"When we got those results everybody was really excited about it, because pulling out epigenetic changes from a cell population during an infection in vivo is really pretty remarkable," Tarrio said.
Because the epigenetic study looked at the broader genome of NK cell DNA, not just at the IL-10 gene, Tarrio added, the researchers can now go back to the data to look for other proliferation-induced changes. That could tell them whether proliferation perhaps alters other important functions in NK cells.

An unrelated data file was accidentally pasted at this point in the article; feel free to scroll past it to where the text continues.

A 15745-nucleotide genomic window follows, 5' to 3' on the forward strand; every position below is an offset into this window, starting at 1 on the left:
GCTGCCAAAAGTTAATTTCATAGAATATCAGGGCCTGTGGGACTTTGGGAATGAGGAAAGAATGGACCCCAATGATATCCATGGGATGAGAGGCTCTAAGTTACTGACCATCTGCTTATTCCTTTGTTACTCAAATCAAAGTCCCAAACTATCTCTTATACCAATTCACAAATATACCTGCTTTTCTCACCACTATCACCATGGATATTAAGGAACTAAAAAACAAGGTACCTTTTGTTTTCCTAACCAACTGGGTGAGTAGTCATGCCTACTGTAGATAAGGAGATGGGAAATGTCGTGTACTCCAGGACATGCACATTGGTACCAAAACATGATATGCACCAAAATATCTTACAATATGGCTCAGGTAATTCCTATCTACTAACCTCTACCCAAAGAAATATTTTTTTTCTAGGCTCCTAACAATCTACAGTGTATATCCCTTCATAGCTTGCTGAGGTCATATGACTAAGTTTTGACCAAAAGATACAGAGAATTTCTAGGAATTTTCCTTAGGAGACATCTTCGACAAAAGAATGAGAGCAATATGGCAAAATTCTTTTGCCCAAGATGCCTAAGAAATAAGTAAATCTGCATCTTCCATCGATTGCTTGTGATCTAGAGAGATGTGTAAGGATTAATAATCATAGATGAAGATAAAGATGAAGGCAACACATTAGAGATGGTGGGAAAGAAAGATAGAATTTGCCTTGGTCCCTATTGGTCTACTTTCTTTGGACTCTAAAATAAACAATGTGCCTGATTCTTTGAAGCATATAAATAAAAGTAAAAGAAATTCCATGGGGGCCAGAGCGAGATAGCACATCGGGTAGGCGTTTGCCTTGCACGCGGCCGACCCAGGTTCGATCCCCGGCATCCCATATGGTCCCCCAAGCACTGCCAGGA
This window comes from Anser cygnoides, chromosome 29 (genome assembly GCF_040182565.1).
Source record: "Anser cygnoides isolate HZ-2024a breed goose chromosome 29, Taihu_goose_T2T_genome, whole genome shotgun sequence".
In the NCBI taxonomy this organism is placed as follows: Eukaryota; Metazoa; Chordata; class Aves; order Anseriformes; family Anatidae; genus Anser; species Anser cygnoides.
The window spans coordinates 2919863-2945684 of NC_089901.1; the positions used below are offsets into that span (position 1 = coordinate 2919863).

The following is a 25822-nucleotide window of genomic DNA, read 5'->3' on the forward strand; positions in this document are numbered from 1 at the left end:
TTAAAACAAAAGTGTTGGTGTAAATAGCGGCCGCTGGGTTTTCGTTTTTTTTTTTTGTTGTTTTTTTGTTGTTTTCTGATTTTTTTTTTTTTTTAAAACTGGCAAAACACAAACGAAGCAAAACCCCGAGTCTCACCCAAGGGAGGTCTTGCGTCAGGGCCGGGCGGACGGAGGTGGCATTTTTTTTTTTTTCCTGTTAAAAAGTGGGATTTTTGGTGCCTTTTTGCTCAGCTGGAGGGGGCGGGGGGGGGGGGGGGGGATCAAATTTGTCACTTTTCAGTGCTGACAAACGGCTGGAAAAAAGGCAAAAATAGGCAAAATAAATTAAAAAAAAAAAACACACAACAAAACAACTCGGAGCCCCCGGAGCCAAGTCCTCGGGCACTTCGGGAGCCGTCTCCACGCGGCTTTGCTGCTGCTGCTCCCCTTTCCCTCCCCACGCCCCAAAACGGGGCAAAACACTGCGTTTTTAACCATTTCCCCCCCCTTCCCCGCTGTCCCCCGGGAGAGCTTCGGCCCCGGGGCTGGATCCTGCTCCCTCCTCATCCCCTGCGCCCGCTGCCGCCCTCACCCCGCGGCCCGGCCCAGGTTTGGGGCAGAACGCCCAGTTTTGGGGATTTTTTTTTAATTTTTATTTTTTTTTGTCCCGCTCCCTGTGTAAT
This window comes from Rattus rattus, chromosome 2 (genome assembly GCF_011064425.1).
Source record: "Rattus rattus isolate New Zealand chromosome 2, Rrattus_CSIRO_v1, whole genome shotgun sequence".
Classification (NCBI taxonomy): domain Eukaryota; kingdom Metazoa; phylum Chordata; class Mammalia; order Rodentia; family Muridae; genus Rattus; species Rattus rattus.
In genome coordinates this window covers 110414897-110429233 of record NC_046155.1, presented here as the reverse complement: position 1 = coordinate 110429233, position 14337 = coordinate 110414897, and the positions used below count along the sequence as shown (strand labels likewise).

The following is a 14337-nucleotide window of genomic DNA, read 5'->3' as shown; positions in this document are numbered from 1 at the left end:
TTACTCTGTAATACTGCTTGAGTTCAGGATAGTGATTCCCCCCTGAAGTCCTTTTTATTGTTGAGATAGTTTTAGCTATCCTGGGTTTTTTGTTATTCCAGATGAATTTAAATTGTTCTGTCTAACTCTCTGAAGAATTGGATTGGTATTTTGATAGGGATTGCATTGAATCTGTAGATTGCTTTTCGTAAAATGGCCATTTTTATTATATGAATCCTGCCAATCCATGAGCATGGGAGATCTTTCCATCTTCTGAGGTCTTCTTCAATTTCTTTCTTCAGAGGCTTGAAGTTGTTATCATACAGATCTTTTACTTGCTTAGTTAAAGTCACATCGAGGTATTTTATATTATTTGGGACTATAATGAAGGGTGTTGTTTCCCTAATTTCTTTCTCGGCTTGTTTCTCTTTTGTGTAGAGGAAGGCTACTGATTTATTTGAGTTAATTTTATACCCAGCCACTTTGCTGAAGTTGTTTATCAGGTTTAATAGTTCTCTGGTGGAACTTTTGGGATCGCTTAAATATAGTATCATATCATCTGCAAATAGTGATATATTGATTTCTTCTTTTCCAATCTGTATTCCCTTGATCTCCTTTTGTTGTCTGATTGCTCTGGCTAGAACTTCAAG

"It's entirely likely there are other changes going on and it could be for other purposes," Tarrio said. "This is one answer to why NK cells proliferate."
With her first grad school paper now published, Tarrio is continuing the research with Biron. The next question in her thesis work will be how long post-infection proliferation and any associated functional changes persist in the NK cells.
|Contact: David Orenstein|